You have a goal. A worthwhile, important, life-changing goal.

So you work hard. You stay focused. You create a process designed to give you the best chance to succeed.

In short, you need to stay the course.

But only to a point.

According to a 2020 study published in Proceedings of the National Academic of Sciences, one attribute specifically predicts how effective you will be at pursuing your goals.

That attribute? Possessing a strategic mindset. 

As the researchers write:

[Success] requires less routine deployment of well-learned skills and more "thinking through" and "figuring out" of challenging new problems. Indeed, the pursuit of any challenging goal often involves actively analyzing tasks and then planning, self-monitoring, and revising strategies. 

Such strategic behaviors are typically referred to as "metacognitive strategies," because they require taking a perspective on oneself and one's tactics.

Or in simple terms, constantly revising and adapting and refining your approach to achieving a goal.

How to Develop a Strategic Mindset

Sounds good, but how?

There's a process. The key is to regularly ask yourself six basic questions -- all focused on your emotions -- as you pursue a goal:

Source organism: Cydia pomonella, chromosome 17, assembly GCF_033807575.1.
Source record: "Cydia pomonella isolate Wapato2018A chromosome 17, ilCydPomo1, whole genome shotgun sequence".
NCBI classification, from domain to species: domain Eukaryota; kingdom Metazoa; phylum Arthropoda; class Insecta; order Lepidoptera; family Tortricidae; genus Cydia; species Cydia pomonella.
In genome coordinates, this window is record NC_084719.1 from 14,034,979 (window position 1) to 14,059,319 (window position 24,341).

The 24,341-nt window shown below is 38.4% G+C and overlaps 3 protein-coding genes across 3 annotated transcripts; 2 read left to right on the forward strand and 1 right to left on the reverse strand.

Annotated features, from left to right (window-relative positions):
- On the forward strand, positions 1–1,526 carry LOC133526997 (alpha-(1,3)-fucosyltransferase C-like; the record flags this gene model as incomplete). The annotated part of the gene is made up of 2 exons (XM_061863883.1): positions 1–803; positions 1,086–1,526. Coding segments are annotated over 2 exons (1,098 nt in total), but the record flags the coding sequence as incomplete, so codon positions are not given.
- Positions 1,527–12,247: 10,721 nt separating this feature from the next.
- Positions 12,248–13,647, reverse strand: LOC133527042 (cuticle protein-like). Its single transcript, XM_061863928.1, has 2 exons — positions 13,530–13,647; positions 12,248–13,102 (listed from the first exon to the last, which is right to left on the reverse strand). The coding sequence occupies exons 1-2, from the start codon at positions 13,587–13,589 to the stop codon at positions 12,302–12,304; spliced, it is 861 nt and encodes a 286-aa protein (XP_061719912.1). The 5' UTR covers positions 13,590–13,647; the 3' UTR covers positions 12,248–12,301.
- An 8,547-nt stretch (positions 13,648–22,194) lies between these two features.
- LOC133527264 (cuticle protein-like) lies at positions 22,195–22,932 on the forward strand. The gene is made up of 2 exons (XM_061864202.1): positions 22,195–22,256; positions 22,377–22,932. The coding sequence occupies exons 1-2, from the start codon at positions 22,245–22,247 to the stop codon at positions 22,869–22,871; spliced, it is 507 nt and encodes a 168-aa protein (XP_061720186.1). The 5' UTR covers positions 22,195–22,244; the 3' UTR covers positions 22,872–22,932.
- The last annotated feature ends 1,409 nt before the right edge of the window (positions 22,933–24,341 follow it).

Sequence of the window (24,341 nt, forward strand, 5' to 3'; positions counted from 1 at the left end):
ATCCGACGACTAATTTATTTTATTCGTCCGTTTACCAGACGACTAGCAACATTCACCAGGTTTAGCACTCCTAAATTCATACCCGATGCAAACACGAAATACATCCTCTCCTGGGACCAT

1. Feel like you're struggling more than you should? Take a step back and ask yourself, "What are things I can do to help myself?"
  2. Feel like you've hit a plateau? Ask yourself, "Is there a better way of doing this?"
  3. Feel frustrated with how difficult progress seems? Ask yourself, "How can I do this better?"
  4. Feel challenged? Ask yourself, "What are things I can do to make myself better at this?"
  5. Feel intimidated? Ask yourself, "What can I do to help myself?"
  6. Feel like it's always going to be too hard? Ask yourself, "What can I do to get better at this?"

Granted, the six questions seem repetitive. 

Which is basically the point: The researchers found that the more often participants asked themselves those questions, the more likely they were to succeed -- regardless of the nature of the goal. 

As the researchers write:

... the more people reported employing such strategic behavior during goal pursuit, the more progress they actually made toward achieving their goals across different domains of life. These included students' college grade point averages, adults' professional, educational, health, and fitness goals, and performance on a novel task. 

So feel free to mix and match -- and to use your emotions to help, not hinder you. The specific question that you ask yourself is far less important than whether you use those moments of reflection to experiment, tweak, explore, and consistently work to optimize your approach.

So don't just settle on something you hope will work. Learn from what does work, adapt when something doesn't work... and stay the course in a different way:

By refusing to stop looking for an even better way.